April 4, 2014

Bob Lutz: Eights aren’t often great, but Kentucky could be an exception

Eight seeds in the NCAA Tournament rarely grow. They are the definition of mediocrity, college basketball teams that rarely stick around for more than the opening weekend.

Eight seeds in the NCAA Tournament rarely grow. They are the definition of mediocrity, college basketball teams that rarely stick around for more than the opening weekend.

They’re here, then they’re gone. And they’re almost always forgotten.

But every once in a while, a team like Kentucky shows up as an 8 seed, even though don’t walk or talk like an 8. The only thing about the Wildcats that looked remotely like an 8 seed was their 10 regular-season defeats and the team’s battle with consistency.

The Wildcats have a future NBA player everywhere you look, a coach who has cut down the nets and a decadently-rich tradition that makes you want to lick the bowl. As we suspected, it was just a matter of time. These young players have turned it up a notch in March and now perhaps April.

Kentucky has navigated its way through Kansas State, Wichita State, Louisville and Michigan to reach the Final Four, where the Wildcats will face Wisconsin in the national semifinals on Saturday. And although Florida is still my pick to win, you have to wonder whether the Gators, who play Connecticut, would be able to get past Kentucky a fourth time if it comes to that.

When Kentucky showed up on the 8 line when the tournament field was announced on March 16, I did a double take. That’s probably because the Wildcats were in the same Midwest region in which Wichita State was the No. 1 seed. I saw the potential collision, whether it was against Kentucky or Kansas State. I suspected it would be Kentucky and it was obvious the Shockers were going to be in tough.

They were. Kentucky beat Wichita State 78-76 in one of the two or three best games of the tournament. And it was at that point that the Wildcats became a national championship contender.

Kentucky is the 11th team seeded eighth or lower to reach the Final Four since 1979. Villanova, an 8 seed in 1985, is the lowest-seeded team to win a national title. In fact, it’s been 17 years since a team seeded below three — Arizona was a 4-seed in 1997 — has won a championship.

No. 1 seeds have won six of the past seven titles and 17 of the past 22. That could still happen this year if Florida goes all the way.

But what of 8 seeds?

They’re the midsection of the tournament, always matching up against a 9 seed in the first round. The reward of winning that game is to get to face a top seed and, most likely, a quick trip home.

As you would expect, those 8-9 match-ups have been highly competitive over the years. The 9s actually hold a 61-59 advantage over the 8s since the tournament field was expanded from 53 teams to 64 in 1985.

But only 11 of those 59 8-line first-round winners have won a second tournament game over a top seed.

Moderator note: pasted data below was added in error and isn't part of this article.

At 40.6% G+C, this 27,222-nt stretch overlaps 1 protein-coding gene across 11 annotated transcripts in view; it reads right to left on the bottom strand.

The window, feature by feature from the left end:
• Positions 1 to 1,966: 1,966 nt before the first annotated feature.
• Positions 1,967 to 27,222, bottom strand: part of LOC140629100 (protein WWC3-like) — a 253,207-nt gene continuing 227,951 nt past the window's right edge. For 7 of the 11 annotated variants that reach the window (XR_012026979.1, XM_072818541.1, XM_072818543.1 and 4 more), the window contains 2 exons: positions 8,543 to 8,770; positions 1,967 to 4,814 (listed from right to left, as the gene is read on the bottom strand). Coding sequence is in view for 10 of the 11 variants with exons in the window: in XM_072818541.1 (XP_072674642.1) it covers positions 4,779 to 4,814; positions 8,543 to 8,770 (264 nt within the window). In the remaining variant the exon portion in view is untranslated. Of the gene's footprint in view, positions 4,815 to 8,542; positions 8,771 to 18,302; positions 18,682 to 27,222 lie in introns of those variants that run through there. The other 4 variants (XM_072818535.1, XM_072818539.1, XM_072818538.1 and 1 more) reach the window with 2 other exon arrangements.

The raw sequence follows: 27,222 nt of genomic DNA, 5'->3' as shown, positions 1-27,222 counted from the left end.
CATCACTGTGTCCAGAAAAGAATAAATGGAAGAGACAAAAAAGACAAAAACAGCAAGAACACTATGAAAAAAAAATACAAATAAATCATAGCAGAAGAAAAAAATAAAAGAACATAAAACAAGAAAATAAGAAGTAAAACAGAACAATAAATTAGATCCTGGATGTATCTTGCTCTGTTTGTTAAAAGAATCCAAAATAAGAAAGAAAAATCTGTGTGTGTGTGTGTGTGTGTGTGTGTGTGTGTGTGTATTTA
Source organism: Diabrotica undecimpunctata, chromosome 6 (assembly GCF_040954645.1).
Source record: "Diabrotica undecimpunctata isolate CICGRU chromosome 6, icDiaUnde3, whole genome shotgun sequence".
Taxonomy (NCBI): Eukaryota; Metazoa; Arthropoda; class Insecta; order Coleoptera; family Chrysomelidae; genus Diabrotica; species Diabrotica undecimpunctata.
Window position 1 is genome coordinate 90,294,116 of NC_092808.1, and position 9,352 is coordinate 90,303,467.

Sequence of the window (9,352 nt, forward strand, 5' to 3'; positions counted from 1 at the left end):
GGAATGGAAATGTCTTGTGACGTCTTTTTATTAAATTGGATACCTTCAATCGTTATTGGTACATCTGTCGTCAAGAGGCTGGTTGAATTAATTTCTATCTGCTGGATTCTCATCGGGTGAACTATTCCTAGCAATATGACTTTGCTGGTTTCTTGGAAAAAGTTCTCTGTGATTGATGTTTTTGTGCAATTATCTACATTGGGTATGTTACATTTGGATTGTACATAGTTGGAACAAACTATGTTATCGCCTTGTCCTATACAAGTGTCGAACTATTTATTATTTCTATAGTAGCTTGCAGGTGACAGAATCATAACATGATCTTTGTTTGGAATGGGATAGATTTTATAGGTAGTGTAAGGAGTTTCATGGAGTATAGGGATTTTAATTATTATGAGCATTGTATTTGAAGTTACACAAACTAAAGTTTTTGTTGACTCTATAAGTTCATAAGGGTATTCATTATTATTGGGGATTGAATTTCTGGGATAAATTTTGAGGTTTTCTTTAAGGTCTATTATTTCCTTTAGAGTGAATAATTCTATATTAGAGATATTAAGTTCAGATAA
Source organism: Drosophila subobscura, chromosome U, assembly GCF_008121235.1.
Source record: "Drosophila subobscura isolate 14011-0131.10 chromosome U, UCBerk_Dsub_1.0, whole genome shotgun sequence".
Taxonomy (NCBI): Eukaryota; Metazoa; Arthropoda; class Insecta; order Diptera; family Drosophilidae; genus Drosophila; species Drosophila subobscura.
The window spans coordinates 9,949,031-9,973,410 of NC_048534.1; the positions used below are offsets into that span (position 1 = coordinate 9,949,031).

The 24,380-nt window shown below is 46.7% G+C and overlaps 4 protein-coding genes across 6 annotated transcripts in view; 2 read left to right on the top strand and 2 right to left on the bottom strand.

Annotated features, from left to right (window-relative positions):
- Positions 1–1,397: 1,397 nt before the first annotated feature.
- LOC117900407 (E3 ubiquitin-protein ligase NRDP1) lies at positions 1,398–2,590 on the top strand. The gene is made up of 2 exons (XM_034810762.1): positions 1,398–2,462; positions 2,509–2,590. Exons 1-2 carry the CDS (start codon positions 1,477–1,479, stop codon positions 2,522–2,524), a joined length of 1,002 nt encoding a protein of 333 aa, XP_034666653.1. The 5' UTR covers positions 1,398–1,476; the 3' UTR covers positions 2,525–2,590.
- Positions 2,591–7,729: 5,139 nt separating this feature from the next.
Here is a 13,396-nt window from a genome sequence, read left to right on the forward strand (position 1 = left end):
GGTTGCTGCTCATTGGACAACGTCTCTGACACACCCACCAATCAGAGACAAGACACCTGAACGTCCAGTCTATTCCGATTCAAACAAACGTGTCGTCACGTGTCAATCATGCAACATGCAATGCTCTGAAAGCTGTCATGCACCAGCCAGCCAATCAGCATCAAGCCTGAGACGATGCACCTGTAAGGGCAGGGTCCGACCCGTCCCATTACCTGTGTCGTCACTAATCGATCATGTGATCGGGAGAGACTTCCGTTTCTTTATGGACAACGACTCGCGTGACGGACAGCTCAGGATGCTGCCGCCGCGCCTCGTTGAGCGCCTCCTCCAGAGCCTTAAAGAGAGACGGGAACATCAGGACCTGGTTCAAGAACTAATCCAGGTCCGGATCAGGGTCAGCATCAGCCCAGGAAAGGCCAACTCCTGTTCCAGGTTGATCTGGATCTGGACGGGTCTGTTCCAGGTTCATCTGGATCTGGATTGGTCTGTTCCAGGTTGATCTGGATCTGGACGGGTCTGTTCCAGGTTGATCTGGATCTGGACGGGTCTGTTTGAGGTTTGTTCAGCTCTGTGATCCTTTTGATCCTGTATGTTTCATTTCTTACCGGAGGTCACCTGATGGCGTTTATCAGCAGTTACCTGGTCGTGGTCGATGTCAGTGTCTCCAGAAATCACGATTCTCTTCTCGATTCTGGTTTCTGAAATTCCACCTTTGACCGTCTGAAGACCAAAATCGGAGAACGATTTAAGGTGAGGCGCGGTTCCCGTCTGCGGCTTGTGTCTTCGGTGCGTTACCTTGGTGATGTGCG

Surprisingly, though, No. 8 seeds do well if they can manage to reach the Sweet 16. In those games, the 8s are 8-3, proof that there are times when the selection committee gets things terribly wrong. Five 8 seeds have won four tournament games to reach the Final Four; two have notched five wins to play in the championship game and … Villanova is the one and only No. 8 to become No. 1.

The 2000 NCAA Tournament was unique because two No. 8 seeds, North Carolina and Wisconsin, reached the Final Four, the only time that’s happened. Neither team made it to the championship game. North Carolina lost to Florida in the semifinals while Wisconsin was beaten by eventual champion Michigan State.

Mostly, a No. 8 seed is a ship that passes in the night, a tree that falls in the woods, a father’s voice to his teenage son. They provide barely a ripple.

Kentucky, though, has been different in this tournament. The Wildcats are making lots of noise and their game against Wisconsin represents two vastly different approaches to college basketball. The one-and-dones of Kentucky against the four-years-or-bust Badgers of Bo Ryan, a team so fundamentally sound and experienced that they could put on a clinic against this upstart Wildcats bunch.

But I don’t think so. Kentucky has that look. The Harrison twins, Andrew and Aaron, are playing as well as anyone in the tournament. Big Julis Randle is difficult to stop inside. Even without Willie Cauley-Stein and his size, so effective defensively, the Wildcats look too talented for Wisconsin.

Florida, provided its survives UConn, is another matter. The Gators have won four tournament games by 12, 16, 11 and 10 points since holding on to nip Kentucky 61-60 in the final of the SEC Tournament. Previously, Florida beat the Wildcats by 10 and 19 points.

Kentucky has gotten better. Florida, which beat the Wildcats by six games to win the SEC championship, have been good from the start.

It’d be fun to see a fourth meeting Monday night. And to see if a so-called No. 8 seed can pull this off.

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